Which makes the second reason cited a greater cause for concern: nearly 40% cited the inability to find a “trustworthy and competent installer!" To be sure, there is no shortage of installation companies out there, so it is in the trust and competence areas that we are failing as an industry to meet more than a third of consumers’ expectations!
While we like to think that we score well on both counts (and our clients would agree!), we think there are some simple ways for consumers to overcome this hurdle. First, do some homework - if you want to find a competent installer, go look where they hang out: the NABCEP website. Second, talk to your family, friends, and co-workers. With 400,000 installs in California alone, you already know people who have gone solar, so seek them out and hear what they have to say. And finally, get more than one bid! A solar installation is a major purchase (no matter how it is financed) so it is in your best interest to shop around.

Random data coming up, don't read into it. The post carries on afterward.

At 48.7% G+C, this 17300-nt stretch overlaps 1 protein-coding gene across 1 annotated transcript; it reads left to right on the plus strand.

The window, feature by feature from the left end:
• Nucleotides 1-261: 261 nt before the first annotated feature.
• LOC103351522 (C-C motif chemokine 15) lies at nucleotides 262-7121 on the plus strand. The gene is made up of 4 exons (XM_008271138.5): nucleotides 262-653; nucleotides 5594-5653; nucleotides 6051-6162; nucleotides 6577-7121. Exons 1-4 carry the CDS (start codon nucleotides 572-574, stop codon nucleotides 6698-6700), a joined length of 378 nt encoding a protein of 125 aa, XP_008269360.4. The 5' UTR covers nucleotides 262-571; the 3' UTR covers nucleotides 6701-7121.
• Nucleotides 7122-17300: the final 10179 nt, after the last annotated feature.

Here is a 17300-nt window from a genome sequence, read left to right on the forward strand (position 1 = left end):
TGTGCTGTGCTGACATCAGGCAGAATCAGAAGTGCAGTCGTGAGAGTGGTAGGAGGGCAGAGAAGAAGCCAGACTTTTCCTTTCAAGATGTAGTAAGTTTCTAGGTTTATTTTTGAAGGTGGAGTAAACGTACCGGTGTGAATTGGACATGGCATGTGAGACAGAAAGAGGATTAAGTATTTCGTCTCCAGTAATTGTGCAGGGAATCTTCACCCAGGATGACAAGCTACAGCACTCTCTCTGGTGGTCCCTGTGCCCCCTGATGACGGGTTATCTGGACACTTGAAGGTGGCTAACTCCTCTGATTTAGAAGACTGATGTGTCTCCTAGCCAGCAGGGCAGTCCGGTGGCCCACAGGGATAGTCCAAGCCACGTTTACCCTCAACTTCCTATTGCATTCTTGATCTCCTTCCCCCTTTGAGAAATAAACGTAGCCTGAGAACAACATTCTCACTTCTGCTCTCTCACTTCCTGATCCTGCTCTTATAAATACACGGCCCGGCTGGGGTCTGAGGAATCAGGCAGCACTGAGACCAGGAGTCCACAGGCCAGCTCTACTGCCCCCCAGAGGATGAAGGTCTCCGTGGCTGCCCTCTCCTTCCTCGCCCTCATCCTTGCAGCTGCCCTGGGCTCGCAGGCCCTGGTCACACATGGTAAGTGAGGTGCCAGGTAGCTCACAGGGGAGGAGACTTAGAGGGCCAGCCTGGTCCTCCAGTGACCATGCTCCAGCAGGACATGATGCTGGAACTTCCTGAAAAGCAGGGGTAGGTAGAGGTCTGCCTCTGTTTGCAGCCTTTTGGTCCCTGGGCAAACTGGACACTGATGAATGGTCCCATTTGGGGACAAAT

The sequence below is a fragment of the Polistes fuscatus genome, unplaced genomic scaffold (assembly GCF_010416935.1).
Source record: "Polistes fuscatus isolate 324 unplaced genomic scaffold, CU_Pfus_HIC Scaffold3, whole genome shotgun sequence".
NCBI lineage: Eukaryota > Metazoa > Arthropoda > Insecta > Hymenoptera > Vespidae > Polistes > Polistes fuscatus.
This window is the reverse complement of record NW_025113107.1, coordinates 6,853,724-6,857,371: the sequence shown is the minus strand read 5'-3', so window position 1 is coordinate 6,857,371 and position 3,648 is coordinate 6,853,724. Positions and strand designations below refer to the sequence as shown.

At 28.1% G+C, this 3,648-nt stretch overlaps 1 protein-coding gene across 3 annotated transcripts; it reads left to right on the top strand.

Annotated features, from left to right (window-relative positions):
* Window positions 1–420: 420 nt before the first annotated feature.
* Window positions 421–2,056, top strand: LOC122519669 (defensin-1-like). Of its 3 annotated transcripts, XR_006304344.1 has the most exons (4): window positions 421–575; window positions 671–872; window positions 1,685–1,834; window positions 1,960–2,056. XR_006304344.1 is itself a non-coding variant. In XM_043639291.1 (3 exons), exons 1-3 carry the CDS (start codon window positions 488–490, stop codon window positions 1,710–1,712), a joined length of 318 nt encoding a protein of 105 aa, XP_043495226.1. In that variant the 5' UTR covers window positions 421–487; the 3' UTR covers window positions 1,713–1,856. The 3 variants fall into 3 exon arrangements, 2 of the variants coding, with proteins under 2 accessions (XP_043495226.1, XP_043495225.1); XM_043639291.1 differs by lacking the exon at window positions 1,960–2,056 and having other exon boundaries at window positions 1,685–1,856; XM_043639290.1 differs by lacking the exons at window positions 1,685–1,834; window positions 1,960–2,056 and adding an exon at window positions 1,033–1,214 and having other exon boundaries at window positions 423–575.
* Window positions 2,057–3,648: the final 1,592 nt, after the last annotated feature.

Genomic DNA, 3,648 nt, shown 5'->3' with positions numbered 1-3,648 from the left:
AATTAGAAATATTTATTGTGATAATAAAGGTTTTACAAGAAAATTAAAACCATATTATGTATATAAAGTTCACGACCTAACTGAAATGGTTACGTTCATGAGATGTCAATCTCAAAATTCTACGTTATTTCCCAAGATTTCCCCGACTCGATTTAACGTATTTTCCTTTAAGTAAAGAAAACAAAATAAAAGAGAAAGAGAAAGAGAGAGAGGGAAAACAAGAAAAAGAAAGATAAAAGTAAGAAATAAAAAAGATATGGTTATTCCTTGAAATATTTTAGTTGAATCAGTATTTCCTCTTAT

Recent years have seen the number of solar energy systems grow exponentially as the affordability of solar and the environmental benefits make more and more sense for consumers. By the end of 2016 global solar installations will reach 310 Gigawatts! Solar already provides more than 1 percent of total energy produced and that number will continue to climb!
Spreading solar power is definitely a good thing for the planet and our pocketbooks! But there’s an elephant in the room we really need to tackle. What happens to solar panels at the end of their life? In the US, they frequently end up in landfills. As the solar industry grows, so does concern over the environmental impact of the full lifecycle for these rooftop electronics.